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Moisture Levels And How We Measure Them

Restoration companies that deal with dampness in buildings know that here are several methods they can use to obtain the moisture content levels. Knowing the levels of moisture that is present is helpful when deciding what course of action should be taken when applying damp proof services. The moisture content should be assessed before removing mould from walls and applying damp proof membrane treatments. However, let’s first understand the different expressions of measurement that damp proof contractors are likely to use.

dampness in buildings image

Moisture Content

This is normally expressed as a percentage (%) and this percentage scale is used for wood when a capacitance damp meter is used. Moisture content can also be expressed as a percentage if the material has been tested by a damp proof services specialist using a gravimetric weighing procedure rather than, or in addition to, a capacitance damp meter.

Wood Moisture Equivalent

This is expressed as a Percentage of Wood Moisture Equivalent (%WME). Wood is Hydrophilic which means it is porous, can be soaked and its very structure can affected by water. This is evident when you see wood rot and its inherent strength is severely diminished. Wood will usually absorb moisture relatively easily and this can be measured. Therefore if a damp specialist inserts a wooden dowel into a given building material, the percentage of moisture absorbed by the wood is measured and recorded as Wood Moisture Equivalent (%WME).

Relative Humidity

The dampness in buildings should be compared to the surrounding area and compared against the ambient relative humidity. For example the humidity surrounding a building in a warm, heavily wooded and wet area will likely be higher than in a dryer open space. This relative humidity is expressed as a percentage (%RH). This is used to determine the conditions of the surrounding air against samples taken in dense materials within the damp walls in a building such as brick or concrete. These reading are important as they are measured against the background ambient humidity and that comparison is important.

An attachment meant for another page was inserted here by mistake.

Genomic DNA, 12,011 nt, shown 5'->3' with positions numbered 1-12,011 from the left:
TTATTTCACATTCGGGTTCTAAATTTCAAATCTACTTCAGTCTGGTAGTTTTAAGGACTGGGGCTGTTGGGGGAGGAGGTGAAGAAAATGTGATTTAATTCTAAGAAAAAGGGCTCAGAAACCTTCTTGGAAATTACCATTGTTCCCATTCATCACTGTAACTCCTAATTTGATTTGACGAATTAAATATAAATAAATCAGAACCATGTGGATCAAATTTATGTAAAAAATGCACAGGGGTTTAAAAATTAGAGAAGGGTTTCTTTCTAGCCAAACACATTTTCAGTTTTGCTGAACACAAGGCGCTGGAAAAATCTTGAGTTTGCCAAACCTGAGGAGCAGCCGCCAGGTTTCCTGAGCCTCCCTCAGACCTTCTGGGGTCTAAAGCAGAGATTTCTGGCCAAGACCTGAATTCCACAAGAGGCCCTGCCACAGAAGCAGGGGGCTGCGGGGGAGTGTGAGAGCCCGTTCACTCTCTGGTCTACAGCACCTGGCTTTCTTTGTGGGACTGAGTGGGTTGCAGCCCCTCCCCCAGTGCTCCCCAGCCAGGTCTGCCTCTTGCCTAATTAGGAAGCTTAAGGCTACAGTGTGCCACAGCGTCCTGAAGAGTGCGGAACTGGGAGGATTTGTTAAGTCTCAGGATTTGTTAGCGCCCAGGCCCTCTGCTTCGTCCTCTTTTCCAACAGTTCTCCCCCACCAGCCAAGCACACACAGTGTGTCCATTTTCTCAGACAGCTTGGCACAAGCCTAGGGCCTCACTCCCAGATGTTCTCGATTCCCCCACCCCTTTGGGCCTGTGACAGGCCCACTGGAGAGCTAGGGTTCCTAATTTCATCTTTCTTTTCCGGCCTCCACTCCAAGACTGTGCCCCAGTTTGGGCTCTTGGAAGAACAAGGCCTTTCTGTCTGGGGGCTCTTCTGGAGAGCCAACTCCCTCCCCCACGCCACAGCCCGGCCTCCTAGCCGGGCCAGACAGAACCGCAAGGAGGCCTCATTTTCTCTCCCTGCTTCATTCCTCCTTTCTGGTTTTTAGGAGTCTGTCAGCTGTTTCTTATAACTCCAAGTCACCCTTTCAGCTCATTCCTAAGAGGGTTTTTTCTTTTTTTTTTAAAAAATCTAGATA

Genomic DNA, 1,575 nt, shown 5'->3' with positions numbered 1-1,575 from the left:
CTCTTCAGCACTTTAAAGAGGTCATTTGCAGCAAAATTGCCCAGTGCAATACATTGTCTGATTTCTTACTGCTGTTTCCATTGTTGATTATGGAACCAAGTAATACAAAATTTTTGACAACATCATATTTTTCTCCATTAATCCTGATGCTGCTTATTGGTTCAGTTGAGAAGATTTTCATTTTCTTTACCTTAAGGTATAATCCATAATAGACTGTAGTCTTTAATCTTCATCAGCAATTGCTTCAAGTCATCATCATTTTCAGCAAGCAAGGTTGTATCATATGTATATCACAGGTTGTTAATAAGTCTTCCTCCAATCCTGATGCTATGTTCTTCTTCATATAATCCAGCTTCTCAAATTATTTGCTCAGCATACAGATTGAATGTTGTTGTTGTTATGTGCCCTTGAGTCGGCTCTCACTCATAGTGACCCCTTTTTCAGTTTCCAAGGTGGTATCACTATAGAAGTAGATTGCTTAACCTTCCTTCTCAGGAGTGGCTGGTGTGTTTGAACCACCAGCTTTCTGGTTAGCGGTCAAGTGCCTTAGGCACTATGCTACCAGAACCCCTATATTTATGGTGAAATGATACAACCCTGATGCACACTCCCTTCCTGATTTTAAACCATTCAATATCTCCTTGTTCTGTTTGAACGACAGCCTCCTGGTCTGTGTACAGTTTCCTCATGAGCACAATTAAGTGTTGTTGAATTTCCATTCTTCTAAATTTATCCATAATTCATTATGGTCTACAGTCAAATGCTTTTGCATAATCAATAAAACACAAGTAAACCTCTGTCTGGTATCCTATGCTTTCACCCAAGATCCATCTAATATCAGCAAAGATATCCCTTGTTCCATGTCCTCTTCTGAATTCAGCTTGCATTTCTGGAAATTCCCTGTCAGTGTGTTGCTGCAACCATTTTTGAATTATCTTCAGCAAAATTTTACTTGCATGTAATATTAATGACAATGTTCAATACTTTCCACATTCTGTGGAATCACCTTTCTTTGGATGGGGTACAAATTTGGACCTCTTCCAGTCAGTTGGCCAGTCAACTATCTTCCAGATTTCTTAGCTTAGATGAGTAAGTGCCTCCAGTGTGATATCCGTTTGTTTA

Degrees Celcius

The most common method of measuring air temperature is the Celcius Scale. Celcius is easy to calibrate as it is done so against the most common substance found on Earth which is water. Water freezes at zero degrees Celcius and boils at 100 degrees Celcius. Temperature is required to obtain the specific temperature of the air or building material in question, so the humidity can be calculated. Warm air can hold more water than cold air. But whether the air is warm or cold, if it is holding half (50%) as much moisture as it could hold when saturated, then the relative humidity is still expressed as 50%. Therefore the temperature is critical to know, as warm air at 50% saturation will be holding more water than cold air, at 50% saturation.

Kilopascal (kPa)

This is the measurement used in recording and expressing vapour pressure where 1kPa is calibrated as being normal. The higher the vapour pressure and the kPa reading given, the wetter the air or building material will be. Because cold air is heavier than warm air you will find that on a cold foggy morning the vapour pressure reading would be relatively high. Vapour pressure is another useful measurement to know when assessing dampness in buildings.

Grams per Kilogram (g/kg)

Grams per Kilogram relates to the specific moisture content of the building material or air within the building. The more moisture that is recoded then the more grams of moisture would be found and this is expressed as a weight. It is helpful to know what the weight of water is in a known weight of building material.

Building restoration companies and damp proofing contractors will be very experienced with all these measurements and terms. It is part and parcel of the damp proof services they provide every day.

Based in Central Scotland, Paradigm Reinstatements is one of the leading specialist building restoration companies in the UK regularly appointed by several of the UK’s leading insurance companies to deal with dampness in buildings, flood damage, damp proof services, fire damage and building reinstatement services in general.

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